As a digital brand experience designer and marketer, I’m constantly thinking of things that need a UX makeover. Sleep, for example, tops my list as I’ve become a new dad during a pandemic.
My biggest pet peeve? Being woken up. I can forgive my infant son, but that thing called an “alarm clock”? Now that needs a rebrand. Who needs to wake up in a panic?
Not me (or you). This is what drew me to back a Kickstarter project called OneClock. The creators nailed a universal problem: cell phones make shitty alarm clocks. (Apple’s default alarm sound, for example, is “radar.” Even the name makes me feel trapped and under attack.)
Now that I just received the finished product, I’m obsessed for many reasons, from the Dieter Rams vibes to the soothing ambient tones (beautifully composed by Jon Natchez from The War on Drugs and a Grammy-winning artist), smooth organic wood facade, and grooved control knobs.
As you can tell, I’m super amped about something that’s beyond basic: an analog clock. There’s something oddly satisfying at the intersection of simplicity and aesthetics. And that, from a UX perspective, is a place where more brands need to explore.
“Oddly satisfying” videos have been a thing for several years now, thanks to a 2013 subreddit that today boasts more than six million subscribers who enjoy watching things like glazing a cake, peeling wrapping off a dishwasher, or watching ants eat liquid candy.
Did you click on any of the links? Please do… I’m waiting patiently, gently tapping on my keyboard.
Just kidding — that’s not me; it’s an example of an oddly satisfying adjunct: Autonomous Sensory Meridian Response (ASMR). That’s when you have a physical reaction like the tingles or a fuzzy feeling to aural or visual stimuli (or both). It starts at your scalp or neck and travels down your spine to create a sense of deep relaxation that can help diffuse stress and anxiety and increase well-being.
Both ASMR and oddly satisfying videos have been a trend for years, and their staying power has to do with the biochemical response to those neurological triggers. Thanks to mirror neurons — neurons in our brain that activate when we see someone doing something, so it feels like we’re also doing it — the audience is in flow with the action. Certain images and sounds activate a viewer’s parasympathetic nervous system, releasing bliss chemistry like dopamine and serotonin and triggering the “rest and digest” response to counteract the usual churn of stress chemistry (i.e., adrenaline and cortisol).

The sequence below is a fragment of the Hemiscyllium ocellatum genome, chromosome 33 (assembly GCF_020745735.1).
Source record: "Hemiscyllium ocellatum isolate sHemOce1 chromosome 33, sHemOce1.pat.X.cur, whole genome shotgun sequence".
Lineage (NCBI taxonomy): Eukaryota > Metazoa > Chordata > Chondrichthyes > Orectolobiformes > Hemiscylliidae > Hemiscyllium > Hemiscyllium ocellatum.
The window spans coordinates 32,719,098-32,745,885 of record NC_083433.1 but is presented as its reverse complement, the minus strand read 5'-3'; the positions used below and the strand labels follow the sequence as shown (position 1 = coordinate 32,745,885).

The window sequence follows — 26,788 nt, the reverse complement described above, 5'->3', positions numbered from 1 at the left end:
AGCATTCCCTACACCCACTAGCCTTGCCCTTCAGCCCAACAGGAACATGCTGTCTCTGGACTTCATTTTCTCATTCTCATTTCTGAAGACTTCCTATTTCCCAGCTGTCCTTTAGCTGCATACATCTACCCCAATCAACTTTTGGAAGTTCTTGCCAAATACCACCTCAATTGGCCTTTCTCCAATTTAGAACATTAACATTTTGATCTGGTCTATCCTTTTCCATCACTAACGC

Of course, this is nothing new to marketers. Using mesmerizing imagery of, say, a chef frosting an incredible cake, a sommelier pouring champagne, or a couple sitting before a crackling fire, has been used forever by advertisers to capture our attention. These perfect moments are at once mundane and also special because, of course, it’s experts doing these visually and aurally stimulating activities.
The regular people behind popular ASMR and oddly satisfying videos get millions of views for precisely the same reasons. Elevate the ordinary to extraordinary — the colors, sounds, and textures — and an emotional connection that has a pleasant and positive pay-off is formed.
In our post-pandemic time, this is a crucial aspect of the marketer’s mission. I feel like we’re in this paradox of time right now where we’re all filling our days with sensory overload from living online and being routinely barraged by bad news. Anxiety and depression worldwide are at an all-time high, and thanks to our 24/7 connected world, looking away can seem impossible.
This is when design can and should come to the rescue.
Morphing Into a More Satisfying World
So, the analog clock to me is not just a symbol of design perfection. It’s also a physical artifact that reminds me of the clocks in my childhood home. We need this kind of simplicity sprinkled with nostalgia to bring us out of our screens and ground us in a comfortable, tactile space.